Shewfelt Hall bound

WES GILBERTSON, QMI Agency

, Last Updated: 6:16 PM ET

Calgary’s Kyle Shewfelt had long envisioned his golden moment at the Olympic Games.

Imagined an induction into Canada’s Sport Halls of Fame, though?

“Never,” he said. “Never ever, ever in a million years did I think about getting inducted into any Hall of Fame. I always dreamed about what it would feel like to represent Canada at the Olympic Games and to stand on the podium and get a gold medal. I dreamed of being an Olympian, but never a Hall-of-Famer.

“This is just icing on the cake. It’s really to be able to get some recognition at the end of your career, after it’s all done. It’s nice to be able to look back and realize everything you ever wanted to achieve happened.

“That’s a pretty satisfying feeling.”

The 2004 Olympic champion gymnast will officially enter Canada’s Sport Hall of Fame Wednesday at a ceremony in Calgary, joining a star-studded class that also includes hockey legend Patrick Roy, race-car driver Jacques Villeneuve, two-sport sensation Clara Hughes, freestyle ski standount Jean-Luc Brassard and decorated wheelchair racer Chantal Peticlerc.

Dr. Roger Jackson, the architect of the Own the Podium campaign, and longtime B.C. Lions boss Bob Ackles will be inducted in the builder’s category.

The crowning moment of Shewfelt’s career was his unexpected victory in the floor exercise in Athens, but he also claimed a pair of golds at the 2006 Commonwealth Games and became one of the feel-good stories of the 2008 Beijing Olympics after recovering from two broken legs to return to competition. The 28-year-old is the first artistic gymnast to enter Canada’s Sports Hall of Fame.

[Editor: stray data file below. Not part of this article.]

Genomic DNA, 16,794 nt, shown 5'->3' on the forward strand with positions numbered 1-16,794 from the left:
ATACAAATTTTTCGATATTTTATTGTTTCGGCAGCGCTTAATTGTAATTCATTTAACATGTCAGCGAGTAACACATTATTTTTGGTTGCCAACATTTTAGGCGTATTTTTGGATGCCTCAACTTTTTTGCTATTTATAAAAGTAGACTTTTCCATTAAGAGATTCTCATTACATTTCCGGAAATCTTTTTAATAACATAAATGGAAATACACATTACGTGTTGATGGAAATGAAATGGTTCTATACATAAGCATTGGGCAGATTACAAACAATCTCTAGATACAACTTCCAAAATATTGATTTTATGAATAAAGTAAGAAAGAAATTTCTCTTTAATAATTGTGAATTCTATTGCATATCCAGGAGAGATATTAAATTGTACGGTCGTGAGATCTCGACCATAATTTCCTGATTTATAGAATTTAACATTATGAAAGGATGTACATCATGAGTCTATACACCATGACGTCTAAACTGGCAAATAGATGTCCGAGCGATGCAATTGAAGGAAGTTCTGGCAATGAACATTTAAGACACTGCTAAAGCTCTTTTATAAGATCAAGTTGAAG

Roy is a four-time Stanley Cup winner and the only three-time recipient of the Conn Smythe Trophy. After a stellar career with the Montreal Canadiens and Colorado Avalanche, the Hockey Hall-of-Famer retired as the NHL’s all-time winningest goaltender with 551 career victories.

Villeneuve joins his late father, Gilles, in Canada’s Sports Hall of Fame. The younger Villeneuve captured 11 checkered flags on the Formula One circuit is the only Canuck to win the Indianapolis 500 and the F-1 championship. Like Shewfelt, Hughes, Brassard and Peticlerc celebrated their biggest moments on the Olympic or Paralypmic stage.

Hughes, a star on both her speedskates and bicycle, is the only athlete to win multiple medals at both the Summer and Winter Games, collecting six shiny mementoes from four trips to the Olympics.

Brassard won the inaugural men’s moguls competition at the 1994 Lillihammer Games, while Peticlerc represented Canada at five consecutive Paralympic Games, collecting an astonishing 21 medals, including 14 gold.

Although they excelled at different sports, Shewfelt figures the inductees have a couple of things in common.

“I could use two words,” Shewfelt said. “The first would be belief — every single person that’s being inducted believed that excellence is possible. And the second word I would use is that word excellence. Everybody aspired to it, and there’s something that happens within you when you want to be great.

“I think every person being inducted this time around — every time around, actually — has shown that they have that special quailty to be someone great.”

wes.gilbertson@sunmedia.ca

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